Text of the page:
And Cruise is simply miscast. He is too old for the part of yet another of his callow cases of endearing arrested development.  It is one thing for a guy in his 20’s to joke about a one-night stand; it is uncomfortably skeevy for a guy, however handsome and eternally young (and still able to run very fast) in his 50’s.  By the time we see where this character is going in the movie’s final scenes, it is clear that this should have been the first act, not the last, and that this Dark Universe thing is going to be a long slog indeed.

Parents should know that this film includes extended fantasy/mythological violence and peril, undead, military weapons and explosions, plane crash, some graphic and disturbing images, characters injured and killed, some nudity and sexual references and insults

Family discussion: Was Nick telling the truth about the parachute?  What made him change his mind about Jenny?

If you like this, try: the earlier “Mummy” movies with Brendan Fraser and Boris Karloff

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The Nice Guys

Posted on May 19, 2016 at 5:38 pm

Lowest Recommended Age: Mature High Schooler
MPAA Rating: Rated R for violence, sexuality, nudity, language and brief drug use
Profanity: Very strong, crude, and explicit language
Alcohol/ Drugs: Drinking, smoking, drugs
Violence/ Scariness: Extensive graphic violence, guns, explosions, fighting, falls, many characters injured and killed, grisly images
Diversity Issues: None
Date Released to Theaters: May 20, 2016
Date Released to DVD: August 22, 2016 ASIN: B01F5ZY596

Copyright 2016 Warner Brothers
Copyright 2016 Warner Brothers
Shane Black at his best lives in the sweet spot he pretty much mapped out himself in his 20’s when he wrote the screenplay for “Lethal Weapon.” He figured out that hard-boiled action could be both exciting and funny. His characters have no illusions and few scruples, but in the tradition of loner anti-heroes from westerns to films noir, they have their own set of ethics. They do not like authority and they do not always obey the rules but they will represent the interests of their clients against corruption and bullies.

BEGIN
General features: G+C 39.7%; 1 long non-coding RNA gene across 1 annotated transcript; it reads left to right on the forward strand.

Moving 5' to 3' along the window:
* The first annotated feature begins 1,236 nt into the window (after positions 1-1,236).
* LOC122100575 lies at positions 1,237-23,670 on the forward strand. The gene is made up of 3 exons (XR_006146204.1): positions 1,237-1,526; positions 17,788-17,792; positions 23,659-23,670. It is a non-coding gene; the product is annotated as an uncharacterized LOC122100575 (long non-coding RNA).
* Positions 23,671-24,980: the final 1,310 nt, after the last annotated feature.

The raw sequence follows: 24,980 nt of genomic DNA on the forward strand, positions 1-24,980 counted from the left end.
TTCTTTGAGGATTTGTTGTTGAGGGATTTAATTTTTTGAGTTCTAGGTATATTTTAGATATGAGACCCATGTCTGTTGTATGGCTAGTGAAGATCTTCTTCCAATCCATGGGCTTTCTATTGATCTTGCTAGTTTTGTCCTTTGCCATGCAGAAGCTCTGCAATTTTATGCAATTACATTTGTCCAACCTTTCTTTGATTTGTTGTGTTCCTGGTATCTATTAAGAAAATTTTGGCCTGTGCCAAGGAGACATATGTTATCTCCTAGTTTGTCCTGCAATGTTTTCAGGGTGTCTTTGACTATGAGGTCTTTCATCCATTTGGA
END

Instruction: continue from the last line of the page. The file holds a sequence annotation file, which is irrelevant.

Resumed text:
Black’s mismatched and yet perfectly yin-yang characters have included a “too old for this” cop paired with a wild younger one in “Lethal Weapon,” a cop and a thief-turned-accidental-actor in “Kiss Kiss Bang Bang,” and now a small-time private detective and single dad named Holland March (Ryan Gosling) and a muscle-for-hire guy named Jackson Healy (Russell Crowe). Healy, hired by a pretty young woman named Amelia (Margaret Qualley) to dissuade the men who are looking for her, goes to March’s home to punch him in the nose and break his arm. “We’re going to play a game. Shut up unless you’re me.”

March has been hired by a woman who says that her niece, porn star Misty Mountains (Murielle Telio), reported killed in an automobile accident, is still alive. March was looking for Amelia because he thinks she may have information about Misty. Healy is almost clinical in his communication with March. “Give me your left arm,” he says, not unkindly. “When you’re talking to your doctor, tell him you have a spiral fracture.”

But soon Healy himself is visited by some tough guys who rough him up for being in touch with Amelia. They even kill his fish. So he goes back to March to ask him to help find Amelia, and that leads them into a pervasive, murky mess of corruption, betrayal, pornography, a wild party, the Detroit auto industry, and a hit-man named John Boy (a “Waltons” reference, played by Matt Bomer), with many excellent 1970’s songs on the soundtrack.